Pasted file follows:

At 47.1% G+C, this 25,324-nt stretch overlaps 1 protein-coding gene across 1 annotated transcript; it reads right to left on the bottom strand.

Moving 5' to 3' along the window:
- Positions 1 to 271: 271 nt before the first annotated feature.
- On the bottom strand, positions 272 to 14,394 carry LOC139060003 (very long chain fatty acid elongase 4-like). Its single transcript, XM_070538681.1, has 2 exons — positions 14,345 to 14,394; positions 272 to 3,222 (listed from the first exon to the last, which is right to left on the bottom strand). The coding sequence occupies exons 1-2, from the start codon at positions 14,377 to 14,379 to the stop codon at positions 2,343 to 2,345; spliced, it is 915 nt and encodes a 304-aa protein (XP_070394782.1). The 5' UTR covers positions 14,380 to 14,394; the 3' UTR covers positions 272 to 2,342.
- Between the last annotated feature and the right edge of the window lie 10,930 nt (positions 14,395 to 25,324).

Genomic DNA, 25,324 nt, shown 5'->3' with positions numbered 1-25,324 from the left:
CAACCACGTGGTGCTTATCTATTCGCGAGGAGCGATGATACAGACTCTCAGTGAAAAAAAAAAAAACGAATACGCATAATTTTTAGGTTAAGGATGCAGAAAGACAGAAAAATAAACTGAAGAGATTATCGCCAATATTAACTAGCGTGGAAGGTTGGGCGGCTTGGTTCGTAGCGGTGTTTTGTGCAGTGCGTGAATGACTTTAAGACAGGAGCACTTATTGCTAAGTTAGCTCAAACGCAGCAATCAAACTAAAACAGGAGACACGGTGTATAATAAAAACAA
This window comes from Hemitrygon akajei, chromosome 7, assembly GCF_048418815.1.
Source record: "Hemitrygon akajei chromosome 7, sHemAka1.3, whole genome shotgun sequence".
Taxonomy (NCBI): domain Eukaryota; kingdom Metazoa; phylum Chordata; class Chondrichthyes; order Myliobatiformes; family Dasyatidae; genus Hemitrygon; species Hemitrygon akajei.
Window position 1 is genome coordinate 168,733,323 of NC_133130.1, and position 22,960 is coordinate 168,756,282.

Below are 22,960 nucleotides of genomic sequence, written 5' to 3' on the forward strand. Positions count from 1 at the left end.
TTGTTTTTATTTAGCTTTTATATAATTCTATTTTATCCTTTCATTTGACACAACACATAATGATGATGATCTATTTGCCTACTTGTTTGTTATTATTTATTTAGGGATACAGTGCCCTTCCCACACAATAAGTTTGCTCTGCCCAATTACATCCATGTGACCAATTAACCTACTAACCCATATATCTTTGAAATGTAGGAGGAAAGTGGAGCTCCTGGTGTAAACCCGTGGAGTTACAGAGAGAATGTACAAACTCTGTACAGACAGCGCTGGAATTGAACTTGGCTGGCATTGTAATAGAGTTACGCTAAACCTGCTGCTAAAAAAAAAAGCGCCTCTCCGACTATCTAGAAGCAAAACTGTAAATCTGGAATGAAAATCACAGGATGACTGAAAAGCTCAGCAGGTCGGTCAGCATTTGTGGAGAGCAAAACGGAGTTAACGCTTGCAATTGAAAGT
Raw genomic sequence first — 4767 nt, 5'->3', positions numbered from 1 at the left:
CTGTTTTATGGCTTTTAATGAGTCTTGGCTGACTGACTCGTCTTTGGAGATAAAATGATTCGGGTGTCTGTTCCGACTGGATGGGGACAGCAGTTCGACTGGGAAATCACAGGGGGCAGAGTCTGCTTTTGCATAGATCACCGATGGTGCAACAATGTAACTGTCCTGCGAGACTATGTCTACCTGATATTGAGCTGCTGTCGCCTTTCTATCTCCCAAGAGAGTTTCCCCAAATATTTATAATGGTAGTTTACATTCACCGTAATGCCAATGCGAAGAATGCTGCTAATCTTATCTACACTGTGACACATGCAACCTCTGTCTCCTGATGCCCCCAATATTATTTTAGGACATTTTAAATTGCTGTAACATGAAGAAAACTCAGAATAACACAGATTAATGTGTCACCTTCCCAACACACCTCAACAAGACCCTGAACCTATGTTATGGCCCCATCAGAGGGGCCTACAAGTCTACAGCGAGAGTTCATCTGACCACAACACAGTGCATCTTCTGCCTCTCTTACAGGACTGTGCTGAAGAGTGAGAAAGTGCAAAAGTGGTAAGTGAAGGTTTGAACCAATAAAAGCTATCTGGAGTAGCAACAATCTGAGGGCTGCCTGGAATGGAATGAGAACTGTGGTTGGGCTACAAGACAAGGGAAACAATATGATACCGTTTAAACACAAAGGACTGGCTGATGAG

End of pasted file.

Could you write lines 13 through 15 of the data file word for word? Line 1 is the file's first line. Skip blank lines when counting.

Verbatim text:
TTGTTTTTATTTAGCTTTTATATAATTCTATTTTATCCTTTCATTTGACACAACACATAATGATGATGATCTATTTGCCTACTTGTTTGTTATTATTTATTTAGGGATACAGTGCCCTTCCCACACAATAAGTTTGCTCTGCCCAATTACATCCATGTGACCAATTAACCTACTAACCCATATATCTTTGAAATGTAGGAGGAAAGTGGAGCTCCTGGTGTAAACCCGTGGAGTTACAGAGAGAATGTACAAACTCTGTACAGACAGCGCTGGAATTGAACTTGGCTGGCATTGTAATAGAGTTACGCTAAACCTGCTGCTAAAAAAAAAAGCGCCTCTCCGACTATCTAGAAGCAAAACTGTAAATCTGGAATGAAAATCACAGGATGACTGAAAAGCTCAGCAGGTCGGTCAGCATTTGTGGAGAGCAAAACGGAGTTAACGCTTGCAATTGAAAGT
Raw genomic sequence first — 4767 nt, 5'->3', positions numbered from 1 at the left:
CTGTTTTATGGCTTTTAATGAGTCTTGGCTGACTGACTCGTCTTTGGAGATAAAATGATTCGGGTGTCTGTTCCGACTGGATGGGGACAGCAGTTCGACTGGGAAATCACAGGGGGCAGAGTCTGCTTTTGCATAGATCACCGATGGTGCAACAATGTAACTGTCCTGCGAGACTATGTCTACCTGATATTGAGCTGCTGTCGCCTTTCTATCTCCCAAGAGAGTTTCCCCAAATATTTATAATGGTAGTTTACATTCACCGTAATGCCAATGCGAAGAATGCTGCTAATCTTATCTACACTGTGACACATGCAACCTCTGTCTCCTGATGCCCCCAATATTATTTTAGGACATTTTAAATTGCTGTAACATGAAGAAAACTCAGAATAACACAGATTAATGTGTCACCTTCCCAACACACCTCAACAAGACCCTGAACCTATGTTATGGCCCCATCAGAGGGGCCTACAAGTCTACAGCGAGAGTTCATCTGACCACAACACAGTGCATCTTCTGCCTCTCTTACAGGACTGTGCTGAAGAGTGAGAAAGTGCAAAAGTGGTAAGTGAAGGTTTGAACCAATAAAAGCTATCTGGAGTAGCAACAATCTGAGGGCTGCCTGGAATGGAATGAGAACTGTGGTTGGGCTACAAGACAAGGGAAACAATATGATACCGTTTAAACACAAAGGACTGGCTGATGAG